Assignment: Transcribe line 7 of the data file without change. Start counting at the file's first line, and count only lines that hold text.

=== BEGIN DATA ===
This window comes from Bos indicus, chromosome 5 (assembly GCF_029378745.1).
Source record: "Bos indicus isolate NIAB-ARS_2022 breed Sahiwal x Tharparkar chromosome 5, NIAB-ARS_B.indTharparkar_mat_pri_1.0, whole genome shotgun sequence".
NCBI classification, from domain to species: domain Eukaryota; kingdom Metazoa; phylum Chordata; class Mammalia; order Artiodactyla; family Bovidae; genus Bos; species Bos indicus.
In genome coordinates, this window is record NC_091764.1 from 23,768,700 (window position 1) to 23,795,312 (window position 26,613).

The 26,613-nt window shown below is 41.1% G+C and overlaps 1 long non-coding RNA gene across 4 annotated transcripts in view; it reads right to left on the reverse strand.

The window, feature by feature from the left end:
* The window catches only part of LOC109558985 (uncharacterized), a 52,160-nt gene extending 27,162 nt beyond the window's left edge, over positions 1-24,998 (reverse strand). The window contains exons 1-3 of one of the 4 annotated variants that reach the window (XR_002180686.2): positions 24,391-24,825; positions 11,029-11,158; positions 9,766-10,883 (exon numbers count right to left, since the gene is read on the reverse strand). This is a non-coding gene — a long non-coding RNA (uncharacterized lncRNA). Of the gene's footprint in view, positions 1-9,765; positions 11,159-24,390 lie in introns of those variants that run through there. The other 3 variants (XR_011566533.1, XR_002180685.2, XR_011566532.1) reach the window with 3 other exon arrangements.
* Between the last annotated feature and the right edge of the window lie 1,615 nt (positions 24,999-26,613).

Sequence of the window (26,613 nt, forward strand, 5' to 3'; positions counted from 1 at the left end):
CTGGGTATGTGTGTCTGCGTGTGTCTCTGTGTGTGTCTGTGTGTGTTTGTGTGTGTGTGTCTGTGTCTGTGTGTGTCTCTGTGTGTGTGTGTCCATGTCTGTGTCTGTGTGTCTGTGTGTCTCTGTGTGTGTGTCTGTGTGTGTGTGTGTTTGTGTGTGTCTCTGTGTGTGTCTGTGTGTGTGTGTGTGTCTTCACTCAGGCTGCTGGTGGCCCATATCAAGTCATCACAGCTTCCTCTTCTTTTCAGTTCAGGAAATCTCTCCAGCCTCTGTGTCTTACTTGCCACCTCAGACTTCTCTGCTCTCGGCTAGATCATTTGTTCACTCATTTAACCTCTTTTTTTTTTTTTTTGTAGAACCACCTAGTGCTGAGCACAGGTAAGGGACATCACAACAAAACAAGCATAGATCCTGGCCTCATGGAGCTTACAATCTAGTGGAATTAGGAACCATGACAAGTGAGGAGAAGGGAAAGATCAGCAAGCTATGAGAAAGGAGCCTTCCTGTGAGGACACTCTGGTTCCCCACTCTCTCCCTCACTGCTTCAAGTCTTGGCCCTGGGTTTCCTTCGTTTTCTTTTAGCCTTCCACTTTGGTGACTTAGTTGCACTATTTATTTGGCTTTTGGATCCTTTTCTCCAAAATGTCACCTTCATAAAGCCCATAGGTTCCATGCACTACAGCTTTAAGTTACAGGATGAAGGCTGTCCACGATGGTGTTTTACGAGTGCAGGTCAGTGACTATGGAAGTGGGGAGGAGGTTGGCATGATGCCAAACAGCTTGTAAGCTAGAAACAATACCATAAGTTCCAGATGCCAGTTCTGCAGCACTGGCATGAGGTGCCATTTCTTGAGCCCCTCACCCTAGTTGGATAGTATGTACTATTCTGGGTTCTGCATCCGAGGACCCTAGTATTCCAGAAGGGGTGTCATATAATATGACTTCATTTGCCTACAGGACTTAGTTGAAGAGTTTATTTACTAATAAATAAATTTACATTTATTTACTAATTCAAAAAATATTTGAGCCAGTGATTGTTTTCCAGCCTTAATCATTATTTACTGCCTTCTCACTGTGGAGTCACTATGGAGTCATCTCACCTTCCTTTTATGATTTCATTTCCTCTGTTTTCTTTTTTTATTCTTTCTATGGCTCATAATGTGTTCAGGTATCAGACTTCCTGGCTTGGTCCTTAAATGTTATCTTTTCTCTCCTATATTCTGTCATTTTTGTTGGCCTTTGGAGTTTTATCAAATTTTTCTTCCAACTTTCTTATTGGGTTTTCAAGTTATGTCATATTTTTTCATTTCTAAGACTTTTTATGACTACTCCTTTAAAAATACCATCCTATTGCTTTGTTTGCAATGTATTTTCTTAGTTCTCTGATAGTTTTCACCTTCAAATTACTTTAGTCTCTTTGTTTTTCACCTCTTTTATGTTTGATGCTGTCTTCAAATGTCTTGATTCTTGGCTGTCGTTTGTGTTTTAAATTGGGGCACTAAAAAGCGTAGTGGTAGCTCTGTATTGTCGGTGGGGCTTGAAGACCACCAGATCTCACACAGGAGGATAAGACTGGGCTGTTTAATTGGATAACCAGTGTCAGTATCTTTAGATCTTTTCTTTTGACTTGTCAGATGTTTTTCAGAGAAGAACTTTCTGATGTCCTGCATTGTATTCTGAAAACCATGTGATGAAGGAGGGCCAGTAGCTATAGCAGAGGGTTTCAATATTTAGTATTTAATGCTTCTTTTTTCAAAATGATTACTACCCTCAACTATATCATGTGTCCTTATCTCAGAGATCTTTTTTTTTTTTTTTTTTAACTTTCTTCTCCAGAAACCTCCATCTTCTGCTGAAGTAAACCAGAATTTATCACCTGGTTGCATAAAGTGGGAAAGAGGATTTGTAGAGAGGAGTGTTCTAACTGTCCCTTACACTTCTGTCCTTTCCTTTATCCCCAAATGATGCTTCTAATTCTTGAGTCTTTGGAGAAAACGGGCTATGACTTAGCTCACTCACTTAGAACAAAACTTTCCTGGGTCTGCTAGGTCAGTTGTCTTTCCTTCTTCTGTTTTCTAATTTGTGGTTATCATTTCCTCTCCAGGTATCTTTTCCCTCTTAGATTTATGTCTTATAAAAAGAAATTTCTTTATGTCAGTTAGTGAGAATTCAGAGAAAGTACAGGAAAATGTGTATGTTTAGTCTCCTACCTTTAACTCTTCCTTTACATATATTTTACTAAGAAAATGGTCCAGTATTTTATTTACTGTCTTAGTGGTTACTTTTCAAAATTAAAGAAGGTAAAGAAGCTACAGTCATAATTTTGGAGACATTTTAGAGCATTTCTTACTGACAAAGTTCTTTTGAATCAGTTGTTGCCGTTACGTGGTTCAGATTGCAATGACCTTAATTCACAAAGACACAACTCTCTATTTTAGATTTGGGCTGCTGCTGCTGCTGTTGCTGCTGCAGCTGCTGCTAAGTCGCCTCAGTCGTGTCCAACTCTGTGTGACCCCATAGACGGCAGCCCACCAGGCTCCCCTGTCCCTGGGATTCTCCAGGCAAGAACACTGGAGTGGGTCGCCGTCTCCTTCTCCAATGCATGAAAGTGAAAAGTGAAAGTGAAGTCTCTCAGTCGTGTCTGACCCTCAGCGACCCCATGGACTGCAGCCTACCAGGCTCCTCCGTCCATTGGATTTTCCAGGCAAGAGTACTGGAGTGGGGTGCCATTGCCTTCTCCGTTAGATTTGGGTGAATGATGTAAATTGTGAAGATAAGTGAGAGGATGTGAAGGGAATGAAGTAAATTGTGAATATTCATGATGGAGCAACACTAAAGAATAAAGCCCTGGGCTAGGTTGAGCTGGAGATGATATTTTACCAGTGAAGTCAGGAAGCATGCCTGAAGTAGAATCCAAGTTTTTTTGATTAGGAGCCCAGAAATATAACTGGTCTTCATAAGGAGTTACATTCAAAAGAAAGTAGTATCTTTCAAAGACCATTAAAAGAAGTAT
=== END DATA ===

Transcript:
* The window catches only part of LOC109558985 (uncharacterized), a 52,160-nt gene extending 27,162 nt beyond the window's left edge, over positions 1-24,998 (reverse strand). The window contains exons 1-3 of one of the 4 annotated variants that reach the window (XR_002180686.2): positions 24,391-24,825; positions 11,029-11,158; positions 9,766-10,883 (exon numbers count right to left, since the gene is read on the reverse strand). This is a non-coding gene — a long non-coding RNA (uncharacterized lncRNA). Of the gene's footprint in view, positions 1-9,765; positions 11,159-24,390 lie in introns of those variants that run through there. The other 3 variants (XR_011566533.1, XR_002180685.2, XR_011566532.1) reach the window with 3 other exon arrangements.